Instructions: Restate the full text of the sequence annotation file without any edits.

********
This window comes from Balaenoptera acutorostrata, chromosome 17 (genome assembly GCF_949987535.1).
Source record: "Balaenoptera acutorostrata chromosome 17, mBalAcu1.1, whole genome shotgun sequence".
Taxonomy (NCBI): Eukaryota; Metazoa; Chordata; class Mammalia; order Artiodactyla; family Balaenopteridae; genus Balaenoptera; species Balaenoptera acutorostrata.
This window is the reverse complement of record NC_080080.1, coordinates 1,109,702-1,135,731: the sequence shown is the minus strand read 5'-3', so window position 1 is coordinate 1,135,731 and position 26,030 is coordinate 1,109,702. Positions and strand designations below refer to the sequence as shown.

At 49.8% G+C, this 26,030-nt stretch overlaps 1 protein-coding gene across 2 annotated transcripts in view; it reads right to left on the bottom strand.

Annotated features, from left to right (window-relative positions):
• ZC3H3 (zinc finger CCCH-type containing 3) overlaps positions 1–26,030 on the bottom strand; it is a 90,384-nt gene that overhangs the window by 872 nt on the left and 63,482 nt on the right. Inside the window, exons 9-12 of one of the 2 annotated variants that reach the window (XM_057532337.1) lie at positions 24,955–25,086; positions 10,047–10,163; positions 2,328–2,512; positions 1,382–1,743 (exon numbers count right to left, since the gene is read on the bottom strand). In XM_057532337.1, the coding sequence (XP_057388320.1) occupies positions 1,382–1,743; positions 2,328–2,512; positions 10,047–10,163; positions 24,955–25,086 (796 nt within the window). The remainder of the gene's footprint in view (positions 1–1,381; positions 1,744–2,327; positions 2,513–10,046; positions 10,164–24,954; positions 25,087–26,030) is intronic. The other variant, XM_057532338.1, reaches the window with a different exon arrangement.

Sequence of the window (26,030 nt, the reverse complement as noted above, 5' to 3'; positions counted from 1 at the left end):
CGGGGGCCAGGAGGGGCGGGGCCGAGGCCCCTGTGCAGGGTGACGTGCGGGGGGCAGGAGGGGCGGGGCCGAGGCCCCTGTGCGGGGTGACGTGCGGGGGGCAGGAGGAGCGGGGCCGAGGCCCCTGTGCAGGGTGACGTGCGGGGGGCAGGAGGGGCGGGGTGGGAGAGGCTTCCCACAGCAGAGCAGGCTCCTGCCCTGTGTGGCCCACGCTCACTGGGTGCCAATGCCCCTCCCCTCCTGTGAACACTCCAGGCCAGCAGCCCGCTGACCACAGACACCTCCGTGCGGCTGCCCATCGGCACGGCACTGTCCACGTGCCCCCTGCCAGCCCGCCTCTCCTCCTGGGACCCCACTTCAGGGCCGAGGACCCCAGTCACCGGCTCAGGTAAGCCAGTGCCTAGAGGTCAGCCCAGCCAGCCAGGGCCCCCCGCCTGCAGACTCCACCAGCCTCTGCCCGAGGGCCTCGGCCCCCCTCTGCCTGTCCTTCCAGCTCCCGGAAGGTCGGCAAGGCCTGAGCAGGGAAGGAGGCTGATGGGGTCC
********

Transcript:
This window comes from Balaenoptera acutorostrata, chromosome 17 (genome assembly GCF_949987535.1).
Source record: "Balaenoptera acutorostrata chromosome 17, mBalAcu1.1, whole genome shotgun sequence".
Taxonomy (NCBI): Eukaryota; Metazoa; Chordata; class Mammalia; order Artiodactyla; family Balaenopteridae; genus Balaenoptera; species Balaenoptera acutorostrata.
This window is the reverse complement of record NC_080080.1, coordinates 1,109,702-1,135,731: the sequence shown is the minus strand read 5'-3', so window position 1 is coordinate 1,135,731 and position 26,030 is coordinate 1,109,702. Positions and strand designations below refer to the sequence as shown.

At 49.8% G+C, this 26,030-nt stretch overlaps 1 protein-coding gene across 2 annotated transcripts in view; it reads right to left on the bottom strand.

Annotated features, from left to right (window-relative positions):
• ZC3H3 (zinc finger CCCH-type containing 3) overlaps positions 1–26,030 on the bottom strand; it is a 90,384-nt gene that overhangs the window by 872 nt on the left and 63,482 nt on the right. Inside the window, exons 9-12 of one of the 2 annotated variants that reach the window (XM_057532337.1) lie at positions 24,955–25,086; positions 10,047–10,163; positions 2,328–2,512; positions 1,382–1,743 (exon numbers count right to left, since the gene is read on the bottom strand). In XM_057532337.1, the coding sequence (XP_057388320.1) occupies positions 1,382–1,743; positions 2,328–2,512; positions 10,047–10,163; positions 24,955–25,086 (796 nt within the window). The remainder of the gene's footprint in view (positions 1–1,381; positions 1,744–2,327; positions 2,513–10,046; positions 10,164–24,954; positions 25,087–26,030) is intronic. The other variant, XM_057532338.1, reaches the window with a different exon arrangement.

Sequence of the window (26,030 nt, the reverse complement as noted above, 5' to 3'; positions counted from 1 at the left end):
CGGGGGCCAGGAGGGGCGGGGCCGAGGCCCCTGTGCAGGGTGACGTGCGGGGGGCAGGAGGGGCGGGGCCGAGGCCCCTGTGCGGGGTGACGTGCGGGGGGCAGGAGGAGCGGGGCCGAGGCCCCTGTGCAGGGTGACGTGCGGGGGGCAGGAGGGGCGGGGTGGGAGAGGCTTCCCACAGCAGAGCAGGCTCCTGCCCTGTGTGGCCCACGCTCACTGGGTGCCAATGCCCCTCCCCTCCTGTGAACACTCCAGGCCAGCAGCCCGCTGACCACAGACACCTCCGTGCGGCTGCCCATCGGCACGGCACTGTCCACGTGCCCCCTGCCAGCCCGCCTCTCCTCCTGGGACCCCACTTCAGGGCCGAGGACCCCAGTCACCGGCTCAGGTAAGCCAGTGCCTAGAGGTCAGCCCAGCCAGCCAGGGCCCCCCGCCTGCAGACTCCACCAGCCTCTGCCCGAGGGCCTCGGCCCCCCTCTGCCTGTCCTTCCAGCTCCCGGAAGGTCGGCAAGGCCTGAGCAGGGAAGGAGGCTGATGGGGTCC